The adventurous fun ends with this event; you are then taken to a beach on an island called ‘coral island’ where you are left free for an hour. You can relax on the beach chairs or go on some jet skiing for extra money or play in the water near the beach. The beach and water were relatively clean compared to Chennai even though we had read reviews that this place was polluted a lot by tourists. The tour ends with a speed boat drive back to mainland Pattaya where you are taken for an Indian buffet lunch in a very spacious dining hall. They transport you by a van to the hall but I happened to have a chance to be a pillion rider on our organizing lady’s bike since the van was full; our ‘expert’ friend also tried to join but was unsuccessful. Strap on the half helmet (just protects your brain) and off you go on the moped (a light motorcycle) – the good part is that they always carry the extra helmet for the passenger; the bad part is that the helmet won't cover your face - only your head.

If you are craving for Indian food, then the lunch will feel heavenly – our veggie friend obviously relished it! Finally you are dropped off at the hotel – but again they might try to take you to the gem palace; I was tempted to go again just to see the peacock but no one else was. We were joined in the van by a gang of 3 North Indians who were on a fun travel trip across Asia – they had just been through Hong Kong and told us stories from there. Another location for added to our bucket list!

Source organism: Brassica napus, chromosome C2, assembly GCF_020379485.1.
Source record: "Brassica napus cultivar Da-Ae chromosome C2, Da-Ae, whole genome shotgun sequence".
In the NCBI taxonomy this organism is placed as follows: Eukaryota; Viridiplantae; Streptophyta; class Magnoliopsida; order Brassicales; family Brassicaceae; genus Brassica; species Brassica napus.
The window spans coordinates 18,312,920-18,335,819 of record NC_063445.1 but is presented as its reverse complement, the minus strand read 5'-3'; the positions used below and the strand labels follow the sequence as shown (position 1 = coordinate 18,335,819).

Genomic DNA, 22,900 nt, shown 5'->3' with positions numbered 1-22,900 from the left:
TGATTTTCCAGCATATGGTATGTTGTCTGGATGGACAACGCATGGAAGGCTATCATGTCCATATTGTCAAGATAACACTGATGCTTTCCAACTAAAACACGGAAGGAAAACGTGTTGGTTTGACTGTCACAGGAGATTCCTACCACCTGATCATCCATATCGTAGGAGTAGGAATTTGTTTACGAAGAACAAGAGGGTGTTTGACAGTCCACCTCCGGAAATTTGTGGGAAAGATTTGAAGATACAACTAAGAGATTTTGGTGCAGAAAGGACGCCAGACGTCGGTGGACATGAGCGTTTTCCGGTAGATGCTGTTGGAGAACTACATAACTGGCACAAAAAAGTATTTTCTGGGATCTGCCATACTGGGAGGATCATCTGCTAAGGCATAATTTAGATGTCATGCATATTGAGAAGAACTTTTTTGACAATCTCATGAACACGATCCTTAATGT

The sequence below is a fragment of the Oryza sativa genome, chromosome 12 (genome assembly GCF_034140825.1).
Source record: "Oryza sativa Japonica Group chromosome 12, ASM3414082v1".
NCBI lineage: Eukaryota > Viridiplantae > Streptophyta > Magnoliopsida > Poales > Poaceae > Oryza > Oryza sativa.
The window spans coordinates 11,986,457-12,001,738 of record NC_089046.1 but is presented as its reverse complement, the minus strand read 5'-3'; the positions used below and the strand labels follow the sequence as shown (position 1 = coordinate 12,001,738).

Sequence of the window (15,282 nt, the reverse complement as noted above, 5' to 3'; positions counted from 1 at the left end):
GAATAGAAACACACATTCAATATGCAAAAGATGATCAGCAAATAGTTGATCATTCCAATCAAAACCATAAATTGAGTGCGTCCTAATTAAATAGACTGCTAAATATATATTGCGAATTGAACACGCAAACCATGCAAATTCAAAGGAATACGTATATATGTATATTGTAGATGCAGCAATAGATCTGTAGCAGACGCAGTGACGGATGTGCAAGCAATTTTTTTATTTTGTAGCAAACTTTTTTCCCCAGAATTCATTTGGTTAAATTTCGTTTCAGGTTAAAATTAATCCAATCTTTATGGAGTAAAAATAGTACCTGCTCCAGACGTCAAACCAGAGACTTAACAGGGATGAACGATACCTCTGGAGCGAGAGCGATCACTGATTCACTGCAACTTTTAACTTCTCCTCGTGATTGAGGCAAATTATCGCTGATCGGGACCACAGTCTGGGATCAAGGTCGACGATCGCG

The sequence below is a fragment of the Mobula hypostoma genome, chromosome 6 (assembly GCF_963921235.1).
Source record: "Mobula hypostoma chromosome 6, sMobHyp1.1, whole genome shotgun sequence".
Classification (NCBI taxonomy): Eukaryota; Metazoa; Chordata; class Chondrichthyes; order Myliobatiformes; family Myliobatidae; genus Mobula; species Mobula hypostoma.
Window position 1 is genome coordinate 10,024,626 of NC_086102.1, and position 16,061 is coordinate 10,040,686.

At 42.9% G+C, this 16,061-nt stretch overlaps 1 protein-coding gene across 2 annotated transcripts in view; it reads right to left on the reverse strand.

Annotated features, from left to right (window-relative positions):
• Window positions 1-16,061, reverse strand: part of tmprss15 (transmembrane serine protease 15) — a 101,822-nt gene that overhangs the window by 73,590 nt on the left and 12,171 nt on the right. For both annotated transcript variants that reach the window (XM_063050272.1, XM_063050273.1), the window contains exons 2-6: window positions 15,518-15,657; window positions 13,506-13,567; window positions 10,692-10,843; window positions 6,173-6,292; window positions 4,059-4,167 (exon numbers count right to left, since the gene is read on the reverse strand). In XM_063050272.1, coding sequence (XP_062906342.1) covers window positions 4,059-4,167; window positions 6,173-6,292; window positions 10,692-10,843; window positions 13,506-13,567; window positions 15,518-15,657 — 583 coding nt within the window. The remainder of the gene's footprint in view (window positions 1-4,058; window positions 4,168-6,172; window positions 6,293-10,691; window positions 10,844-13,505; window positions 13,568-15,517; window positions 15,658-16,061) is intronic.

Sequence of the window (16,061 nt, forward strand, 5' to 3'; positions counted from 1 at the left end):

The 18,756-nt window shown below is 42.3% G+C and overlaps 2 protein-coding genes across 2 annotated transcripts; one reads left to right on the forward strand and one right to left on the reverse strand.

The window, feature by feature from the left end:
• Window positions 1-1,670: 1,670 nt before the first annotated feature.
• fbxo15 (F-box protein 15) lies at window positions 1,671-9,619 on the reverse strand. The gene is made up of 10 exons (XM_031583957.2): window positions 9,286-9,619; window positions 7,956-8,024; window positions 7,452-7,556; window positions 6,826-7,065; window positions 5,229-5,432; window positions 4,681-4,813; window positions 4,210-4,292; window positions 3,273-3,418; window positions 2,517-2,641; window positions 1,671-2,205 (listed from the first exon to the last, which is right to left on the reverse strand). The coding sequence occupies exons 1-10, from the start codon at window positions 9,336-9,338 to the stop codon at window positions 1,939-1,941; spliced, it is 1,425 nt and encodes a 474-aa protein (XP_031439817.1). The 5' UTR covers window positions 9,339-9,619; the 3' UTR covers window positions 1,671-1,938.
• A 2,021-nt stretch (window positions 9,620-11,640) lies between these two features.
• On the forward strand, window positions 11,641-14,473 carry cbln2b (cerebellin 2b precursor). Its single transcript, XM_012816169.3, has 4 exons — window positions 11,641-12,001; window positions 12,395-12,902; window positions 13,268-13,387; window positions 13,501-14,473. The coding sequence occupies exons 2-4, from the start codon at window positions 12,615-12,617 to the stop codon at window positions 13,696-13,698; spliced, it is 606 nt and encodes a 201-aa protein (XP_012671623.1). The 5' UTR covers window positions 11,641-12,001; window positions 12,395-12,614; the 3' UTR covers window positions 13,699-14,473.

When we reached our hotel, the Indian owner gave us the contents of our safety locker –I was suspicious and wondered if we might have lost something in the apparently ‘accidental’ malfunctioning of our electronic safety box. But at a high level it seemed like our things were intact – we did a quick money check and that seemed ok. Thankfully we left the place in the evening. We took a van which operates on a sharing basis – like a share-auto in India; this costs just 100 Bahts per person whereas a cab will cost you 1500 Bahts per cab.